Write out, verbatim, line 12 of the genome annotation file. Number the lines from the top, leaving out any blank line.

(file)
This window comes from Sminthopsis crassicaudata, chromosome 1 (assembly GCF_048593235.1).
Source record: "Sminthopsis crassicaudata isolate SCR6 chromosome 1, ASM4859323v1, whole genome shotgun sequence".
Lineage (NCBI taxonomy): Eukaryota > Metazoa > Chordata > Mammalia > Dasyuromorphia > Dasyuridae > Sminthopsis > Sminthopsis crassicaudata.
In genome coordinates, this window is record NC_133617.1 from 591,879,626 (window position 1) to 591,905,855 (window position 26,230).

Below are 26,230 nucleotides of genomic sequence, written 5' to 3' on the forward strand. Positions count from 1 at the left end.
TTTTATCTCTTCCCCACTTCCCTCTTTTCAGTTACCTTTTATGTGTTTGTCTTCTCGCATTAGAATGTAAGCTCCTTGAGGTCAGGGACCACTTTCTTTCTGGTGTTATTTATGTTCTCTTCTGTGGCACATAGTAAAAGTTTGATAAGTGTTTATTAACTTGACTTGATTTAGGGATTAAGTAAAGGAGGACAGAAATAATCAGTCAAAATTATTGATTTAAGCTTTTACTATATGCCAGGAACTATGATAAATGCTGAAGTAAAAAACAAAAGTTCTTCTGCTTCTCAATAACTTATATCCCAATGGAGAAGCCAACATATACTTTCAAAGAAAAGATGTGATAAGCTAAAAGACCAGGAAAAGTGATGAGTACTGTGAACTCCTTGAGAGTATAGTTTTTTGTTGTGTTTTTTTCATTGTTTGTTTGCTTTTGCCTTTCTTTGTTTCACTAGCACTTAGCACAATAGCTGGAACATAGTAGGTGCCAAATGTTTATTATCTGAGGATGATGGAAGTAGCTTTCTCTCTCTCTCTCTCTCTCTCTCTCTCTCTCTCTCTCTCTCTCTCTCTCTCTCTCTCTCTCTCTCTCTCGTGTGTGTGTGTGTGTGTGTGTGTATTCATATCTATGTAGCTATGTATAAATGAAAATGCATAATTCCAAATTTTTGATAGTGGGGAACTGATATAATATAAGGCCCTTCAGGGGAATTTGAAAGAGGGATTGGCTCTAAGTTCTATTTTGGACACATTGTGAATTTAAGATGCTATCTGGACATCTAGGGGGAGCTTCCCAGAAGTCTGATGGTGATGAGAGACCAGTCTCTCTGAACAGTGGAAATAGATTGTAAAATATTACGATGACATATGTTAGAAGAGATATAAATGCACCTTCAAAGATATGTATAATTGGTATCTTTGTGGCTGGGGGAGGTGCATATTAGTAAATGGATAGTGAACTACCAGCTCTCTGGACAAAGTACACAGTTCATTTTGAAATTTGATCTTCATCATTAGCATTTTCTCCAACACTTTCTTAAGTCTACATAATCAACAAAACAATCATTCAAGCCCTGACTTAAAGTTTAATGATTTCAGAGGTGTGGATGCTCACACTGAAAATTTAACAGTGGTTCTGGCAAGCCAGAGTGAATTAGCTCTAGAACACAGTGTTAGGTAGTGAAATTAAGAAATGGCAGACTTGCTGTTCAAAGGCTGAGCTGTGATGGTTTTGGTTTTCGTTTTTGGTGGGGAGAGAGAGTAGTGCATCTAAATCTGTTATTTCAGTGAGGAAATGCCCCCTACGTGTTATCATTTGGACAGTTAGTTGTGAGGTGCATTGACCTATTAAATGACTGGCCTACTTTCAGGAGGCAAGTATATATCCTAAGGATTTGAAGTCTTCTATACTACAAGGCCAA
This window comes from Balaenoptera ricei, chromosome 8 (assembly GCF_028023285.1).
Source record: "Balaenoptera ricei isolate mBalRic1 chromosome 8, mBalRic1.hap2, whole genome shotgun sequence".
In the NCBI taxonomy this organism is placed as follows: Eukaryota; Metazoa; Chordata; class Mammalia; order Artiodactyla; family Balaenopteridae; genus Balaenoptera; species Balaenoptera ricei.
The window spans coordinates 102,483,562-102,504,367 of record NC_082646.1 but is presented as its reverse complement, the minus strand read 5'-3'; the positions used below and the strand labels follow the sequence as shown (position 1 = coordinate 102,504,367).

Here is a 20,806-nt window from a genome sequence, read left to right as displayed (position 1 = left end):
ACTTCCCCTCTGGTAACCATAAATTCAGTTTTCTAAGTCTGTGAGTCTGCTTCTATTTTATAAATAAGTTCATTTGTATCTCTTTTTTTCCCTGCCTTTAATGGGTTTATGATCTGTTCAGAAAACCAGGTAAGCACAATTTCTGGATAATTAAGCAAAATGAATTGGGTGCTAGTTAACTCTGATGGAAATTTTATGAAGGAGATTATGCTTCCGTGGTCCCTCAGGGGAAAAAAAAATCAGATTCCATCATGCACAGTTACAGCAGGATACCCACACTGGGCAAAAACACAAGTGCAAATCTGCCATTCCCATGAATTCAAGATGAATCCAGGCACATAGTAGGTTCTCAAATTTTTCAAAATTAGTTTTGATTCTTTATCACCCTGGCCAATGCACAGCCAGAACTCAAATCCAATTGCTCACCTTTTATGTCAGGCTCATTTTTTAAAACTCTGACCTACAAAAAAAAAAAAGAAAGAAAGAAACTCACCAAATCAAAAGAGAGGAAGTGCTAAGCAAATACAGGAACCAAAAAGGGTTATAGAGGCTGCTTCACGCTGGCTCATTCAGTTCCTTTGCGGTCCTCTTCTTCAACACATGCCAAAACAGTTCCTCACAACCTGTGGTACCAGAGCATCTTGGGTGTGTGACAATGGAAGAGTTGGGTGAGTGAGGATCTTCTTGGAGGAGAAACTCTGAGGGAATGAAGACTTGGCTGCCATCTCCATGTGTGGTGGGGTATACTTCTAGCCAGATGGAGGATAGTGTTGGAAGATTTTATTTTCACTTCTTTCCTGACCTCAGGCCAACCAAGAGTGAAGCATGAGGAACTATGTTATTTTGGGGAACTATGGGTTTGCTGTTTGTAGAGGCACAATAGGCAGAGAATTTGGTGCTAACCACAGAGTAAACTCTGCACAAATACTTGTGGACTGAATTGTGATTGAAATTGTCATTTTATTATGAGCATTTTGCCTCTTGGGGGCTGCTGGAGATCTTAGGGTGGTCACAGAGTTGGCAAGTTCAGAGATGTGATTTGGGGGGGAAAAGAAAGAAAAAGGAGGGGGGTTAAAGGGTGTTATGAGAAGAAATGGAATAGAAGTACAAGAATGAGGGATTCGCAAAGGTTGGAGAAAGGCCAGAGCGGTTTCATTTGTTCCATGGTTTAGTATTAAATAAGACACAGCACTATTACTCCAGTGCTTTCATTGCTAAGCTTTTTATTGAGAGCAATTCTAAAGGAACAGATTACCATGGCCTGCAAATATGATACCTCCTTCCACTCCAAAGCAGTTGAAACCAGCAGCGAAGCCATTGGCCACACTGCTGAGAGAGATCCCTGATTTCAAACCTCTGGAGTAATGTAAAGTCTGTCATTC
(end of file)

ACTTCCCCTCTGGTAACCATAAATTCAGTTTTCTAAGTCTGTGAGTCTGCTTCTATTTTATAAATAAGTTCATTTGTATCTCTTTTTTTCCCTGCCTTTAATGGGTTTATGATCTGTTCAGAAAACCAGGTAAGCACAATTTCTGGATAATTAAGCAAAATGAATTGGGTGCTAGTTAACTCTGATGGAAATTTTATGAAGGAGATTATGCTTCCGTGGTCCCTCAGGGGAAAAAAAAATCAGATTCCATCATGCACAGTTACAGCAGGATACCCACACTGGGCAAAAACACAAGTGCAAATCTGCCATTCCCATGAATTCAAGATGAATCCAGGCACATAGTAGGTTCTCAAATTTTTCAAAATTAGTTTTGATTCTTTATCACCCTGGCCAATGCACAGCCAGAACTCAAATCCAATTGCTCACCTTTTATGTCAGGCTCATTTTTTAAAACTCTGACCTACAAAAAAAAAAAAGAAAGAAAGAAACTCACCAAATCAAAAGAGAGGAAGTGCTAAGCAAATACAGGAACCAAAAAGGGTTATAGAGGCTGCTTCACGCTGGCTCATTCAGTTCCTTTGCGGTCCTCTTCTTCAACACATGCCAAAACAGTTCCTCACAACCTGTGGTACCAGAGCATCTTGGGTGTGTGACAATGGAAGAGTTGGGTGAGTGAGGATCTTCTTGGAGGAGAAACTCTGAGGGAATGAAGACTTGGCTGCCATCTCCATGTGTGGTGGGGTATACTTCTAGCCAGATGGAGGATAGTGTTGGAAGATTTTATTTTCACTTCTTTCCTGACCTCAGGCCAACCAAGAGTGAAGCATGAGGAACTATGTTATTTTGGGGAACTATGGGTTTGCTGTTTGTAGAGGCACAATAGGCAGAGAATTTGGTGCTAACCACAGAGTAAACTCTGCACAAATACTTGTGGACTGAATTGTGATTGAAATTGTCATTTTATTATGAGCATTTTGCCTCTTGGGGGCTGCTGGAGATCTTAGGGTGGTCACAGAGTTGGCAAGTTCAGAGATGTGATTTGGGGGGGAAAAGAAAGAAAAAGGAGGGGGGTTAAAGGGTGTTATGAGAAGAAATGGAATAGAAGTACAAGAATGAGGGATTCGCAAAGGTTGGAGAAAGGCCAGAGCGGTTTCATTTGTTCCATGGTTTAGTATTAAATAAGACACAGCACTATTACTCCAGTGCTTTCATTGCTAAGCTTTTTATTGAGAGCAATTCTAAAGGAACAGATTACCATGGCCTGCAAATATGATACCTCCTTCCACTCCAAAGCAGTTGAAACCAGCAGCGAAGCCATTGGCCACACTGCTGAGAGAGATCCCTGATTTCAAACCTCTGGAGTAATGTAAAGTCTGTCATTC